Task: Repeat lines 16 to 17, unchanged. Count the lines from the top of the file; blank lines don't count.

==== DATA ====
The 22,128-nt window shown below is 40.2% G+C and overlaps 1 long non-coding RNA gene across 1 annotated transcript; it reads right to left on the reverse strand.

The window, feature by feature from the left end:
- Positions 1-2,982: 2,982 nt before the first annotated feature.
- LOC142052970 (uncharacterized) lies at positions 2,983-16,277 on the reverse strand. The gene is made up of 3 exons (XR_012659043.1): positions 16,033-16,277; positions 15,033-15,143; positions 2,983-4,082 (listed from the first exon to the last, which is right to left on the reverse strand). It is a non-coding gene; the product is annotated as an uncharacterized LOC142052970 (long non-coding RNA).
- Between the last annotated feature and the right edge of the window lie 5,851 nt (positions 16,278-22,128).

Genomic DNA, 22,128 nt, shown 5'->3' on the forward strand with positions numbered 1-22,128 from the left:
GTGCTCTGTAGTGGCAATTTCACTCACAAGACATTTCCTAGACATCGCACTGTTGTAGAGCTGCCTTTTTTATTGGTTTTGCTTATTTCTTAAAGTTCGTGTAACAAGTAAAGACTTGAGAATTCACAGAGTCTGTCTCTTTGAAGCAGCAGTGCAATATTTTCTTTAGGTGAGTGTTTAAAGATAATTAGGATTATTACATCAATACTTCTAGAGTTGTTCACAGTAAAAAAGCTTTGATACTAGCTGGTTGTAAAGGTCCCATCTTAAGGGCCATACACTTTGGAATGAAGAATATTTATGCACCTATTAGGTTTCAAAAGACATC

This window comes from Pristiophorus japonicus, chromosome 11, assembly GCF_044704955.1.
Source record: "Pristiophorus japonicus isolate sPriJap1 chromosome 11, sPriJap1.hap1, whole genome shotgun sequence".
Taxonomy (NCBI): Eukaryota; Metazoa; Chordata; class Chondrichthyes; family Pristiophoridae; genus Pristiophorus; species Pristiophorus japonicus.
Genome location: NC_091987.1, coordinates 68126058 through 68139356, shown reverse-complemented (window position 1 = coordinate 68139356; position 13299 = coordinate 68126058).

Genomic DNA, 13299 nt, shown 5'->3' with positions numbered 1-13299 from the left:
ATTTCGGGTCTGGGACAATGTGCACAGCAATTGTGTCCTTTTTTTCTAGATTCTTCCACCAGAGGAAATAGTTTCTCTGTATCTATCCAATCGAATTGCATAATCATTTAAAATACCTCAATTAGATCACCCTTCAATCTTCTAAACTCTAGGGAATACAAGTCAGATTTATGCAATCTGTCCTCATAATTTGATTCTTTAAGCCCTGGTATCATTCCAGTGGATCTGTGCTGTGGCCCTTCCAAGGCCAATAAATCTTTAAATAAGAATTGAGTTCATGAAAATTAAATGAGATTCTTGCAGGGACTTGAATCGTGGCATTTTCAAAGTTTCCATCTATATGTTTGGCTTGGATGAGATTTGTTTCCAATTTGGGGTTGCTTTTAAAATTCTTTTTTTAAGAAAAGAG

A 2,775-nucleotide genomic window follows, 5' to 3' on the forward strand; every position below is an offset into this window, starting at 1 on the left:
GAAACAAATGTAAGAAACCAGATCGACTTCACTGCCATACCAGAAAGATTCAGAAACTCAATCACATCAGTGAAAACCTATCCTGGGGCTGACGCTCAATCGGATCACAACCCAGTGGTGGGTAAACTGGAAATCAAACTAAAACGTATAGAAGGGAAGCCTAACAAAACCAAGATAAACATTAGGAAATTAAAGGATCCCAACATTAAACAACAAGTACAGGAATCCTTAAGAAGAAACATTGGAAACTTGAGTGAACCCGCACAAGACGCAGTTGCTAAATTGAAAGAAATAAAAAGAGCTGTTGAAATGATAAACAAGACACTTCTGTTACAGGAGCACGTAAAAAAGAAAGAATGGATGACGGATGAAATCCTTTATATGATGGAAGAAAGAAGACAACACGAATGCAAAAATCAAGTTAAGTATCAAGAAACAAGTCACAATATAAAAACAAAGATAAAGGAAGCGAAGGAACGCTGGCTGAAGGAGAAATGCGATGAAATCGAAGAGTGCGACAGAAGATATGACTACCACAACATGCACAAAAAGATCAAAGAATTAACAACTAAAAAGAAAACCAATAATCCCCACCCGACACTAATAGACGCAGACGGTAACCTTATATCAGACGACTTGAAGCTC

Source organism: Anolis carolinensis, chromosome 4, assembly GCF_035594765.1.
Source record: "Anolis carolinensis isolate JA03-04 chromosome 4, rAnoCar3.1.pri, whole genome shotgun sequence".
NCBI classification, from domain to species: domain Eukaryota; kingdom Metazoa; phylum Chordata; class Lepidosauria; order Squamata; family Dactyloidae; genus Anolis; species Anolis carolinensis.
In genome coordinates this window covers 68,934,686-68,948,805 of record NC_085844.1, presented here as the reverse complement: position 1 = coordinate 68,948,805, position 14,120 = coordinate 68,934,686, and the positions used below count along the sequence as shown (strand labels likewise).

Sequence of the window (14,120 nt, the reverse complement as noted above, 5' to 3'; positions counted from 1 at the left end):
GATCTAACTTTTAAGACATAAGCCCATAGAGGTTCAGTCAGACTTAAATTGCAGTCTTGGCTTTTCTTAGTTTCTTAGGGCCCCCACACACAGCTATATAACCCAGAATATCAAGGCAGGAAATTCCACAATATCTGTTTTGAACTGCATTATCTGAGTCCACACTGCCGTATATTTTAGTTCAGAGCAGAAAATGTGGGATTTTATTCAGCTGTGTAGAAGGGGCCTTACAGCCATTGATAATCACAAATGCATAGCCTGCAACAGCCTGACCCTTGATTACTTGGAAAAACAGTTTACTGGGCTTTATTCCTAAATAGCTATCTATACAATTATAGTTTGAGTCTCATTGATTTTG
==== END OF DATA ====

Source organism: Anolis carolinensis, chromosome 4, assembly GCF_035594765.1.
Source record: "Anolis carolinensis isolate JA03-04 chromosome 4, rAnoCar3.1.pri, whole genome shotgun sequence".